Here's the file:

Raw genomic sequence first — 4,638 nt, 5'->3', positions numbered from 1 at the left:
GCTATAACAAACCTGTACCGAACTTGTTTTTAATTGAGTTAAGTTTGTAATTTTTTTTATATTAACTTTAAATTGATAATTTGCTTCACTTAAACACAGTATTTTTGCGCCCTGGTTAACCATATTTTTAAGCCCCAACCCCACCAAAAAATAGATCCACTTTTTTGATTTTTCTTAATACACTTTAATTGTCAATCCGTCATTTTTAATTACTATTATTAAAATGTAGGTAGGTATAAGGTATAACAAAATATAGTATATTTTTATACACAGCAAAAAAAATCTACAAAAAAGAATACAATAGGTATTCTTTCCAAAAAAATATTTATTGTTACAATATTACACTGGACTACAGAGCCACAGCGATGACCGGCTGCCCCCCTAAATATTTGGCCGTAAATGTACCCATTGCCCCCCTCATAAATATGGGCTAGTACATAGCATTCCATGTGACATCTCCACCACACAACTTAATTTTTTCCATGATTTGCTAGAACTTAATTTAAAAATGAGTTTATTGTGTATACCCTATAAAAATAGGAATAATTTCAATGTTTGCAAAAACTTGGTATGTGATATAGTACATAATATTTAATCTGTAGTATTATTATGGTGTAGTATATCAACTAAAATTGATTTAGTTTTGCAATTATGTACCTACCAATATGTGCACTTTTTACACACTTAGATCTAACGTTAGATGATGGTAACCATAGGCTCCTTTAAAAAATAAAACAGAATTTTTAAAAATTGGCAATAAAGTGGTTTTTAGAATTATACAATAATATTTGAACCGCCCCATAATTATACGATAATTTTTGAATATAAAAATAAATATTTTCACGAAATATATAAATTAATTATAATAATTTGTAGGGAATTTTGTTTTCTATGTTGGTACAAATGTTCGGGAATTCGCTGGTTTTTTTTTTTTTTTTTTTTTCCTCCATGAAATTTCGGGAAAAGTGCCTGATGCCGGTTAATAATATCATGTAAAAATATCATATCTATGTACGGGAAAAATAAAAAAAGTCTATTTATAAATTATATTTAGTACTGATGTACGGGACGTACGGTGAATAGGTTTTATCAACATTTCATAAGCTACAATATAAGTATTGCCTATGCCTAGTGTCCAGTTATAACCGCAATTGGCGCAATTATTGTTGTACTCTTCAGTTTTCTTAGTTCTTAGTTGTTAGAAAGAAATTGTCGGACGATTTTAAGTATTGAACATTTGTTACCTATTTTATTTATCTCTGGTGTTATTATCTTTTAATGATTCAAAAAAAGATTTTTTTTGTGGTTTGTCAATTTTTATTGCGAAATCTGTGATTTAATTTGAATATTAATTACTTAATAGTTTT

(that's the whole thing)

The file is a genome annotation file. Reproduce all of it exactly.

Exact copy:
Raw genomic sequence first — 4,638 nt, 5'->3', positions numbered from 1 at the left:
GCTATAACAAACCTGTACCGAACTTGTTTTTAATTGAGTTAAGTTTGTAATTTTTTTTATATTAACTTTAAATTGATAATTTGCTTCACTTAAACACAGTATTTTTGCGCCCTGGTTAACCATATTTTTAAGCCCCAACCCCACCAAAAAATAGATCCACTTTTTTGATTTTTCTTAATACACTTTAATTGTCAATCCGTCATTTTTAATTACTATTATTAAAATGTAGGTAGGTATAAGGTATAACAAAATATAGTATATTTTTATACACAGCAAAAAAAATCTACAAAAAAGAATACAATAGGTATTCTTTCCAAAAAAATATTTATTGTTACAATATTACACTGGACTACAGAGCCACAGCGATGACCGGCTGCCCCCCTAAATATTTGGCCGTAAATGTACCCATTGCCCCCCTCATAAATATGGGCTAGTACATAGCATTCCATGTGACATCTCCACCACACAACTTAATTTTTTCCATGATTTGCTAGAACTTAATTTAAAAATGAGTTTATTGTGTATACCCTATAAAAATAGGAATAATTTCAATGTTTGCAAAAACTTGGTATGTGATATAGTACATAATATTTAATCTGTAGTATTATTATGGTGTAGTATATCAACTAAAATTGATTTAGTTTTGCAATTATGTACCTACCAATATGTGCACTTTTTACACACTTAGATCTAACGTTAGATGATGGTAACCATAGGCTCCTTTAAAAAATAAAACAGAATTTTTAAAAATTGGCAATAAAGTGGTTTTTAGAATTATACAATAATATTTGAACCGCCCCATAATTATACGATAATTTTTGAATATAAAAATAAATATTTTCACGAAATATATAAATTAATTATAATAATTTGTAGGGAATTTTGTTTTCTATGTTGGTACAAATGTTCGGGAATTCGCTGGTTTTTTTTTTTTTTTTTTTTTCCTCCATGAAATTTCGGGAAAAGTGCCTGATGCCGGTTAATAATATCATGTAAAAATATCATATCTATGTACGGGAAAAATAAAAAAAGTCTATTTATAAATTATATTTAGTACTGATGTACGGGACGTACGGTGAATAGGTTTTATCAACATTTCATAAGCTACAATATAAGTATTGCCTATGCCTAGTGTCCAGTTATAACCGCAATTGGCGCAATTATTGTTGTACTCTTCAGTTTTCTTAGTTCTTAGTTGTTAGAAAGAAATTGTCGGACGATTTTAAGTATTGAACATTTGTTACCTATTTTATTTATCTCTGGTGTTATTATCTTTTAATGATTCAAAAAAAGATTTTTTTTGTGGTTTGTCAATTTTTATTGCGAAATCTGTGATTTAATTTGAATATTAATTACTTAATAGTTTT